Redictation

I’ve mentioned on Facebook that I’m learning the importance of properly aligning my new microphone so it’s pointed straight at my mouth. This is all part of the process. I don’t mind, I’m learning.
 
But today, for the first time, I lost “production” story: fiction that I hoped to sell, not just an experiment. The microphone was just slightly misaligned, but that was enough to render the text incomprehensible to Dragon NaturallySpeaking.
Microphone angle changed
That’s a picture of the sound before and after I accidentally changed the microphone angle. At about 43 seconds, you can see a very slight bump to the microphone, and you can actually see how the noise level changed.

 

And that’s the sound as recorded by the microphone. Note how at the bump, the road noise becomes louder, and my voice less clear. Enough less clear to confuse Dragon.

 
Obviously, I’m disappointed; but I’m not ready to give up on that story! Unlike Coleridge, I’m not going to let some bloke from Porlock stop me from finishing this story.
 
So I considered my alternatives (besides giving up)…
 
1. Transcribe manually. In my past experience, that takes me three times as long as the original dictation. But I can do it!
 
2. Pay iDictate to transcribe it for me. I can do that, but it’s no longer my preferred alternative.
 
3. Start over. Tell the story over again. Dean Wesley Smith teaches about redrafting: telling a story over again without referring back to the original text, just relying on your memory and your sense of story.
 
But tonight, I thought up a new solution: Redictation. I will go into a quiet room. I will plug in my earphones. I will listen to the original text, a line or so at a time; and then I will dictate roughly the same text (maybe with on-the-fly corrections) back into my recorder. When I’m done, I’ll run this clean version through Dragon.
 
Now Redictation may sound odd, but I think it may work great. It will be faster than manual transcription, and cheaper than a service. It’s almost the same as starting over; but I think of it as kicking Porlock in the keister and picking back up where I left off.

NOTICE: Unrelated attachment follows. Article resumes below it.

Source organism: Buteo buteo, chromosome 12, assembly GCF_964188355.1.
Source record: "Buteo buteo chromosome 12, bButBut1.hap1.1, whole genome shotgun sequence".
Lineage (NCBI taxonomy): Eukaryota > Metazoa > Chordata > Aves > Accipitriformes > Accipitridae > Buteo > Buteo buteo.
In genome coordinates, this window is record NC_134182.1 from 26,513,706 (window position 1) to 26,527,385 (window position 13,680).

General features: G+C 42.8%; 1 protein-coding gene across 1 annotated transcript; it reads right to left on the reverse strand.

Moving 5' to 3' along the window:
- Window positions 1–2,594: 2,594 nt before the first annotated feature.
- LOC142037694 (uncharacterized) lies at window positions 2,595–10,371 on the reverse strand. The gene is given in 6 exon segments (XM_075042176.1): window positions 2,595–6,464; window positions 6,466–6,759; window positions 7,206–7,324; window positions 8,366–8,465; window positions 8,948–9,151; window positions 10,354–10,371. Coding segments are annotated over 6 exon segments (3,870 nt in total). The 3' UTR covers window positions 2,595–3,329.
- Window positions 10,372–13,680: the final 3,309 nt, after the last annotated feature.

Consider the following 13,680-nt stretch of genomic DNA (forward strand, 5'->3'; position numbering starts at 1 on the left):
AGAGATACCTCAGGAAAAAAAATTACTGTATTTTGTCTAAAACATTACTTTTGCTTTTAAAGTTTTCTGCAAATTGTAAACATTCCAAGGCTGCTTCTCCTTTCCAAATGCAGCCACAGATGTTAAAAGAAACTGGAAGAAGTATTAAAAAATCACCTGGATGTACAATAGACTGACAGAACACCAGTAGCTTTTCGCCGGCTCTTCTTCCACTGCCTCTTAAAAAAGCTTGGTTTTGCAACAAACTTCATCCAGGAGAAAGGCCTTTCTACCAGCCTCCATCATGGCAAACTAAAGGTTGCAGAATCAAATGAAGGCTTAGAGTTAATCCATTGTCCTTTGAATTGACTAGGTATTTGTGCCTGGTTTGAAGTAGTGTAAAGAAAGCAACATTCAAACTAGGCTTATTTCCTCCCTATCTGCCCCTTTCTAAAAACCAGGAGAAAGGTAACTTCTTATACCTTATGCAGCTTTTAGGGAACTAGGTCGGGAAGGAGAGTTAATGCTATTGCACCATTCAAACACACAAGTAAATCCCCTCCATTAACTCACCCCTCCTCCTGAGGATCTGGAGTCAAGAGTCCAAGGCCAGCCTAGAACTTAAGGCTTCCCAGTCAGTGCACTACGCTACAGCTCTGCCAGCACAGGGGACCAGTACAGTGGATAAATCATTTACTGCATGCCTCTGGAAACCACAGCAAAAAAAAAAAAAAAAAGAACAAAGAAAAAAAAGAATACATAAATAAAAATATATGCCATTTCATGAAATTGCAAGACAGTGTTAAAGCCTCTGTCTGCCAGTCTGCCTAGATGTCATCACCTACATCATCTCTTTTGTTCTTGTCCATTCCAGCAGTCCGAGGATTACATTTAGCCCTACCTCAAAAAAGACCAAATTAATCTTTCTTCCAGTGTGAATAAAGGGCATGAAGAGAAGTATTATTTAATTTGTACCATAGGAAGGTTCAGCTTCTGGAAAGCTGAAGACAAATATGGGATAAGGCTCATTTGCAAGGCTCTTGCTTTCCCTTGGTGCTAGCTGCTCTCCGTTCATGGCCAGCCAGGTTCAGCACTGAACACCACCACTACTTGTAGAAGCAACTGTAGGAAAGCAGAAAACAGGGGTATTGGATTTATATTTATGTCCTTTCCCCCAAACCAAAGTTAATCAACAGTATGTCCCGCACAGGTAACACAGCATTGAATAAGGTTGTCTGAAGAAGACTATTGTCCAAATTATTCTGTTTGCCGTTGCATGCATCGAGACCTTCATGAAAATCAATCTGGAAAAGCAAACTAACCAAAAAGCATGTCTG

I’ll report on this method when I’m done. It may be a few days before I get to it.

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Two Birds with One Stone

This is a test of the dictation accuracy of my new microphone in my recorder while working on my treadmill. I turn the treadmill on and I start walking at the low low-speed of .4 mph let’s bring that up to 1 mph.
I am now walking at 1 mile per hour, my measured pulse rate is 88, and I have been walking for 40 seconds. Pulse rate is climbing to 100, and up.
Let’s pick the speed up a little bit: up to 1 1/2 mph. I wonder how the accuracy is for my transcription here.

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Escape Velocity (or By Jove, I think she’s got it!)

This is a verbatim transcript by Dragon naturally speaking of a recording made in my Jeep using my new improved equipment, on Olympus voice recorder and a center Heimer cardioid noise canceling microphone. I recording as I drive, and I am speaking all my punctuation, just as expected by Dragon. You should not hear the punctuation, of course, if Dragon interprets it properly. Sometimes, however Dragon gets confused in this set up, particularly it seems by!